Duke’s Coach K on victory over Wake Forest: ‘We were fortunate in the last play... I don’t think we were fortunate to win’
It was just luck, really, the same luck that evaded Duke in Omaha last spring bouncing back the other way. Chaundee Brown’s putback at the buzzer rimmed out, just like the Grayson Allen layup that would have sent Duke to the Final Four, and if it had gone to replay it might not have counted anyway, although even that’s hard to say. It was that close.
And Wake Forest was that close to pulling off an upset that was considered more than 99 percent unlikely. Duke won, 71-70, but the Blue Devils’ struggle to put away the Demon Deacons highlighted two stark realities about this particular team: Duke definitely does miss Zion Williamson, and this was the kind of game where Duke really needed a vocal leader to take charge.
When a few players were asked afterward if anyone stepped forward to speak in the most desperate moments – whether that was during the timeout after Wake Forest took a 10-point lead early in the second half or in the moments after Jack White stepped across the end line with the ball with seven seconds to go, gifting Wake Forest an unexpected chance to win – the answer was the same: Everyone.
“When we’re out on the court, it’s everybody,” Javin DeLaurier said. “We’re all talking to each other, looking each other in the eye like men.
“I wouldn’t single out any one person,” Alex O’Connell said. “When we get into those huddles we’re all talking to each other, trying to pick each other up. There’s no one guy.”
“Really, everybody’s out there communicating with each other,” R.J. Barrett said. “Sure, when Tre (Jones) or Jack or myself or anybody gets talking down at the end, it’s great.”
That’s all well and good, but sometimes when it comes to leadership, everyone usually means no one.
And on a team where Antonio Vrankovic is the only scholarship senior, comparisons to the 2015 team may ring true when it comes to the freshmen and their bond and their talent but fall short when it comes to the senior leadership that team got from Quinn Cook, whose memories of Lehigh and Mercer were all too pungent.
In this Zion-less stretch, it’s a fair question to ask where the leadership will come from when times get tough, when the Blue Devils are up against it, whether that was Tuesday or will be next week in Charlotte or down the road.
In an alternate universe, it might have been Luke Kennard, whose leadership and 3-point shooting would have filled voids for this team if he had stuck around for four years instead of getting too good, too fast.
Some of the older players may have the right personality – DeLaurier in particular – but don’t have a big enough role. The burden of leadership is going to fall on those on the court, and almost all of the time that’s going to be the four freshmen, with Williamson and Jones the most suited for it based on the evidence so far.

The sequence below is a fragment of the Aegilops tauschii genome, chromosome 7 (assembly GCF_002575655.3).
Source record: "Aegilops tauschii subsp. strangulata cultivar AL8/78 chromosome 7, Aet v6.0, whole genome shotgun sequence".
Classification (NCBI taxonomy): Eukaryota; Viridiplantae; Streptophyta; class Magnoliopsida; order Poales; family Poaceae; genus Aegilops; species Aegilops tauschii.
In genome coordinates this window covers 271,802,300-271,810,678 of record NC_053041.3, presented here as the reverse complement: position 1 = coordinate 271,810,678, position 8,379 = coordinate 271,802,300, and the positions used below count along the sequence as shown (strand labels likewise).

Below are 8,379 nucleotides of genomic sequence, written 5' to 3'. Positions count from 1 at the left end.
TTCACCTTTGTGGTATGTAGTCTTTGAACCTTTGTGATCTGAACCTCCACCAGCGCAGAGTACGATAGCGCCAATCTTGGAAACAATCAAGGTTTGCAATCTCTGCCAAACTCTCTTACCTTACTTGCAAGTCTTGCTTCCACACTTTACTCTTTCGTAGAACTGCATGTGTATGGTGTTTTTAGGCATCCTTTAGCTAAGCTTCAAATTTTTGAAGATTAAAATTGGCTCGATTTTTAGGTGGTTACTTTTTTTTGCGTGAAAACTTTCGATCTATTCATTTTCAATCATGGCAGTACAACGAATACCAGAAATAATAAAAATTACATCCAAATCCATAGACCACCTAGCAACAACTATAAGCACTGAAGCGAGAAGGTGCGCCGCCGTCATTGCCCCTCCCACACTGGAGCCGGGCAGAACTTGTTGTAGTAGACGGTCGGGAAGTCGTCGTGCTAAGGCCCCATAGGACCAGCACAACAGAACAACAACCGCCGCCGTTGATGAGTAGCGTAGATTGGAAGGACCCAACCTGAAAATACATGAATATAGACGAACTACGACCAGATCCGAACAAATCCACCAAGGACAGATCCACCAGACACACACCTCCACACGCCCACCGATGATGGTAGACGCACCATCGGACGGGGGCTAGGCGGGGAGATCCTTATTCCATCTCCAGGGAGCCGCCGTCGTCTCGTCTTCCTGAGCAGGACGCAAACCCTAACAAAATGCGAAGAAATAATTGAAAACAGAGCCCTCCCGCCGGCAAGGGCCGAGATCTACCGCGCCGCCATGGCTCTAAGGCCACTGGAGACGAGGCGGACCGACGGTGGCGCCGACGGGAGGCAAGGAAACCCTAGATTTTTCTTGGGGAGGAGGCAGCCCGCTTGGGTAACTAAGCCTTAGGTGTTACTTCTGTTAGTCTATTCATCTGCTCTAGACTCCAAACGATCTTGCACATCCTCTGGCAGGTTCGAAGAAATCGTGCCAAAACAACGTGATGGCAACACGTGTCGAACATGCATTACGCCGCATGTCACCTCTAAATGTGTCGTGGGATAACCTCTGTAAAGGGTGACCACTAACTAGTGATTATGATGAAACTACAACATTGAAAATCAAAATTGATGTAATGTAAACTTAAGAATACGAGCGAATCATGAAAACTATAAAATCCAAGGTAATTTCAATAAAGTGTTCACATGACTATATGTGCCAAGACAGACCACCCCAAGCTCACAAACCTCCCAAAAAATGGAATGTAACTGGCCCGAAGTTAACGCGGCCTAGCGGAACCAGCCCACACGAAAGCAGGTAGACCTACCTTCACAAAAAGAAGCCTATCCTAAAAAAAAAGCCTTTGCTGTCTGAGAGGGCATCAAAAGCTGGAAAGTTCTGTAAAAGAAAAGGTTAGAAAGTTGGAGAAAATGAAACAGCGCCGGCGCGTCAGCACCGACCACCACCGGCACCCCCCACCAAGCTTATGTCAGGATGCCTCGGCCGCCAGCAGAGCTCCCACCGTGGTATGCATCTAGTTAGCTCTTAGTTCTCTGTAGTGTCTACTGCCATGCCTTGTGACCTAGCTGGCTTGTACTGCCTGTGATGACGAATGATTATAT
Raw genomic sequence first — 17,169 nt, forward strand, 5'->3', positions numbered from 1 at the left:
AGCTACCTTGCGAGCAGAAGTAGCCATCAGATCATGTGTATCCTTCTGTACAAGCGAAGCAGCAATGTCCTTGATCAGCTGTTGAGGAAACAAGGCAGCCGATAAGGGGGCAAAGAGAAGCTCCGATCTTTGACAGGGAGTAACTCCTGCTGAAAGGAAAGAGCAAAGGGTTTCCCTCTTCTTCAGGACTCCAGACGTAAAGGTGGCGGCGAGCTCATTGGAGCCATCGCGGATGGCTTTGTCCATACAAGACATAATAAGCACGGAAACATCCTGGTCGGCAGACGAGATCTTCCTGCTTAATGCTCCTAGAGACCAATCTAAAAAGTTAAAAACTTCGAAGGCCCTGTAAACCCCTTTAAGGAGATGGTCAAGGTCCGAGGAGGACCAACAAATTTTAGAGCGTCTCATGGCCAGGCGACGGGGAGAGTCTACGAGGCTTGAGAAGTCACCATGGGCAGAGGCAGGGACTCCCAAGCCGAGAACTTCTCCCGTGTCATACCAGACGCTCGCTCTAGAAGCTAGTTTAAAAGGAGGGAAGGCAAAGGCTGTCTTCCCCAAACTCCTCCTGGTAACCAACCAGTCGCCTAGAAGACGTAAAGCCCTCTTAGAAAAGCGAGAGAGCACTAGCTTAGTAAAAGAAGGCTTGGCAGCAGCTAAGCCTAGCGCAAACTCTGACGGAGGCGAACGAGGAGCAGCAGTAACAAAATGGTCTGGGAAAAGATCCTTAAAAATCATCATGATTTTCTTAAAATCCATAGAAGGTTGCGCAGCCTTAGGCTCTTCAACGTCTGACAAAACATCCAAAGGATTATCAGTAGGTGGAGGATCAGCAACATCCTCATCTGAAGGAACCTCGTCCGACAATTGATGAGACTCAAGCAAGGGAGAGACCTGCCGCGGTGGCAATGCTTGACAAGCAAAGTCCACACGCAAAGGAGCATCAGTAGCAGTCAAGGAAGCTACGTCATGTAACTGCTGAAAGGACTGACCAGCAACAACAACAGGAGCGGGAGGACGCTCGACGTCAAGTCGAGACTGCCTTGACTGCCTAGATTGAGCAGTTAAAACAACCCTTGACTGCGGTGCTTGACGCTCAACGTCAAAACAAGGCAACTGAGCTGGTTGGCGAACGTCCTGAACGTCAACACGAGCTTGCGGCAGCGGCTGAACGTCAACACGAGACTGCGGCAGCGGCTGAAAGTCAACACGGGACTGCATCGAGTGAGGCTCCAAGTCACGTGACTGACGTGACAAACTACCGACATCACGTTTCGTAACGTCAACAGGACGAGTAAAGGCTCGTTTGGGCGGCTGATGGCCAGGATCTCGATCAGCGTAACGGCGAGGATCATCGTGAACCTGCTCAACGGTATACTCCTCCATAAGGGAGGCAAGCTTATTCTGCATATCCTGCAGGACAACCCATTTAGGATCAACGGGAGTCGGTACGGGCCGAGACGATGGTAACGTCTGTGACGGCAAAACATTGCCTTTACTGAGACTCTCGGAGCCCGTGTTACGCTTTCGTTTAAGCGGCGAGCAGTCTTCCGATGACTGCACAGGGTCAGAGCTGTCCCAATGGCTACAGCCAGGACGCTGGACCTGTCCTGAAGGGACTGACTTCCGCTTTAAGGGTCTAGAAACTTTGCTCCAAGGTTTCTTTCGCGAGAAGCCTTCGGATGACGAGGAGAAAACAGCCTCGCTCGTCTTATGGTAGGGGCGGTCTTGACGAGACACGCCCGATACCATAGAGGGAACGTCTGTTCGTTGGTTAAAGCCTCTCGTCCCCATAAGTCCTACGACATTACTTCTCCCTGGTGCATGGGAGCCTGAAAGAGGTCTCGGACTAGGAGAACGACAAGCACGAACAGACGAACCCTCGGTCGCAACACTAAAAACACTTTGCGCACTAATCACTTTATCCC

Which isn’t really fair, no matter how talented or charismatic they may be, even when Williamson and Jones are healthy, which neither was Tuesday. It’s a lot to ask of players going through this for the first time, even those as composed and poised as Barrett and Williamson and Jones are, and the postseason is a completely different animal even for veterans.
At this point in the season, it’s the one thing that’s still an open question for Duke, the one thing still missing – other than Williamson, that is.
Wake Forest put up spirited resistance against the Zion-less Blue Devils, who were all too prone to bad decisions, whether that was ill-advised lobs or Cam Reddish’s three first-half charges. Duke probably expected to be up double digits at the half but quickly found itself down by double digits early in the second.
Duke is still mostly Duke without Williamson, but with Williamson on the bench in street clothes and Reddish there in foul trouble and Jones and Bolden dealing with injuries Tuesday, Duke wasn’t even close to Duke.
There’s the running joke about Duke’s bench being short only by choice, but this team does start running out of McDonald’s all-Americans when Williamson and Bolden – who left the game for good early in the second half – are removed from the mix and Reddish is struggling and Jones is in and out. Jordan Goldwire, who helped save Duke at Louisville, did more of the same Tuesday, but it’s hard to ask him to do that all the time.
“Playing with not a full deck has been very difficult,” Duke coach Mike Krzyzewski said. “Our guys, we thought it was going to be easier, and when it wasn’t, we’re not old enough and we (haven’t) played together enough where you have all your pieces where then you can just move them around.”
That talent has been able to pull the Blue Devils through most nights, but it isn’t everything. Who’s going to be there at the end to rally them if there’s a rematch with Gonzaga? Who’s going to do it if they have to face the Tar Heels again without Williamson again? Duke needed that person Tuesday, and only by a carom off the rim did the Blue Devils avoid a historic upset.
Just because that person isn’t apparent at the moment doesn’t mean they won’t be there at the end, but Duke needs to figure out who that’s going to be sooner rather than later. As of Tuesday night, the Blue Devils are still looking.
It may yet be a freshman, Williamson or Jones. But the answer can’t be everyone. It has to be someone.